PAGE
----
What is Uber Works?
In Nov 2019, Uber launched Works.co, a platform that connects shift workers with businesses that have available shifts. In other words, an ‘Uber’ for freelance workers. Not the online/digital kind but the offline kind – waiters, dishwashers, packers, cleaners, cashiers etc. It is currently live only in Chicago.
From a US perspective, on-demand temp staffing is certainly good pain point to solve and a decently large market as well (think no. of waiters, car cleaners, packers, etc). But I am not going to delve into ‘the opportunity size’ or ‘how the solution will work’ here. Rather, I want to explore why Uber entered this business from a strategic point of view and how it fits into their overall plan.
Why’s UberGO-ing into staffing?
At the surface level, it seems like a diversification move in its (elusive) quest for profitability. Uber’s pitch of expanding its core expertise of ‘tech-driven on-demand matchmaking’ to another market makes sense.
But at a deeper level, I believe it is a strategic move to solidifying its ride-hailing business. Before jumping into how it relates to the ride-hailing business, it is important to understand a problem Uber faces in that business.
Uber’s Premier trouble – Drivers!
A significant problem that Uber faces in its cabs business is extremely low driver retention (this is a worldwide problem but let’s stick to the US for this analysis). This WSJ article talks about how Uber and Lyft are struggling to hold on to drivers. A 2017 report claimed that only 4% of signed-up drivers remain on the platform a year later.
Solving driven retention is extremely important to Uber since it is a crucial part of Uber’s famous flywheel.
Why are drivers leaving Uber?
- Most are part-timers: They can easily jump-ship or stop driving altogether.
- They aren’t earning enough: As per this WSJ article, drivers in the US earn anywhere between $9-$16 per hour after accounting for major expenses like fuel and maintenance. Equivalent wage workers from the retail industry are earning a guaranteed $15 per hour at minimum.
How can Uber get drivers to stick around?
With driver incentives being rolled back and Uber staying committed to treating drivers as independent contractors, offering ‘benefits’ or ‘job security’ are not options. Even if they were, Uber could not afford these options, not with its margins still in the red.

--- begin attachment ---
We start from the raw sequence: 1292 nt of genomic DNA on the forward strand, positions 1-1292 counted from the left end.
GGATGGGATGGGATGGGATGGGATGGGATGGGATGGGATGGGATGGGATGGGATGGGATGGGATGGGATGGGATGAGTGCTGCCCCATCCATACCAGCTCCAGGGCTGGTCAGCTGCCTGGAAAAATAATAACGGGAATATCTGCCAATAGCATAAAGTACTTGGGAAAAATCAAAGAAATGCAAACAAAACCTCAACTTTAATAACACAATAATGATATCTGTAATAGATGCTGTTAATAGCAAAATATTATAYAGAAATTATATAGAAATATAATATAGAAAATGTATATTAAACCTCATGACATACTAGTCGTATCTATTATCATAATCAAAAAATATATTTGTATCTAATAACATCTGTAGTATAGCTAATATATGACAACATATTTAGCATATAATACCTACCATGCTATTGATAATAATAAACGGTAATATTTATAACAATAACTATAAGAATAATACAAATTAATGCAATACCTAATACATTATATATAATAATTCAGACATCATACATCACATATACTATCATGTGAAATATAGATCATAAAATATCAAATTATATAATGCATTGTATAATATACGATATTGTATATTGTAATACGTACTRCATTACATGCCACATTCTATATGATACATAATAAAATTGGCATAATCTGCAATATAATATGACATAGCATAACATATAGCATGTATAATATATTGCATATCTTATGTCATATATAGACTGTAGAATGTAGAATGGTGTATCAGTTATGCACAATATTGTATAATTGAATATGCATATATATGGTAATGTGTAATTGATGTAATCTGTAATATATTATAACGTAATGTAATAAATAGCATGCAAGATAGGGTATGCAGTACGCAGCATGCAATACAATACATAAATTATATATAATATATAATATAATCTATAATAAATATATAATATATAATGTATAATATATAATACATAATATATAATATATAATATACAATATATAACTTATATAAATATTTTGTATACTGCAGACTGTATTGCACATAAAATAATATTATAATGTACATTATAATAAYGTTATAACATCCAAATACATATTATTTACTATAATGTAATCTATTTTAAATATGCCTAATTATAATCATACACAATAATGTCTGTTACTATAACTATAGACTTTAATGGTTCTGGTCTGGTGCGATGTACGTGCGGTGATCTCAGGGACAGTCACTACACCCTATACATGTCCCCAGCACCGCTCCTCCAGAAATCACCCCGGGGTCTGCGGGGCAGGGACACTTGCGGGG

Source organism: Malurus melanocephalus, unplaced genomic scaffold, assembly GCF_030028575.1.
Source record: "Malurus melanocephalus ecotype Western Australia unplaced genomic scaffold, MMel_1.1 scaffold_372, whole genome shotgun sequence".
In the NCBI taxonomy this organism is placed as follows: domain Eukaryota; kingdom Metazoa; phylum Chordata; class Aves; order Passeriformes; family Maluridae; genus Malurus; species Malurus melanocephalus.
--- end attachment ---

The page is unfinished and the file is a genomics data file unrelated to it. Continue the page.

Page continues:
To lock drivers in, Uber needed to find a way to convert them to full-timers and ensure they earned enough to make a living entirely from Uber. And achieve this without doling out money.
Enter Works.co – Uber’s XLent move
With Works, Uber can capture a larger timeshare of the driver, effectively locking him to the Uber platform. A driver can oscillate between finding rides and finding other gigs and thus keep himself/herself occupied throughout the day and also make enough money to do this full-time. All this solely through Uber’s platform. For Uber, the drivers are a ready pool of vetted candidates available to be matched with businesses.
The two big assumptions I am making here are that drivers will switch work profiles regularly and that staffing gigs will pay decent (if not handsome) hourly rates. Hence my use of the word ‘gamble’ in the title of this piece.
On paper, it does seem to make sense. Gigs like cashier, dishwasher are no-skill/low-skill jobs, unlike plumbers and electricians. This low friction from a skills perspective and the temptation of higher income are strong enough reasons to make drivers give staffing a shot.
In fact, this is exactly what Uber tried to achieve with Uber Eats too. Getting drivers to also deliver food was another low-friction way to get them to stick around with the platform (Again, from a US perspective where cab drivers often double up as delivery partners). However, it wasn’t sticky enough given the razor-thin margins in the food delivery business.
Will Works.co ride to India?
On-demand staffing for low-skill work, while a huge market in India, is not a major pain point for businesses given an abundant supply of labour and a functioning labour mandi. Cultural differences like the social status of cleaners, waiters, etc might also deter cab drivers from signing up for Works. It will be interesting to see how Uber solves its driver retention problem in India without Works.
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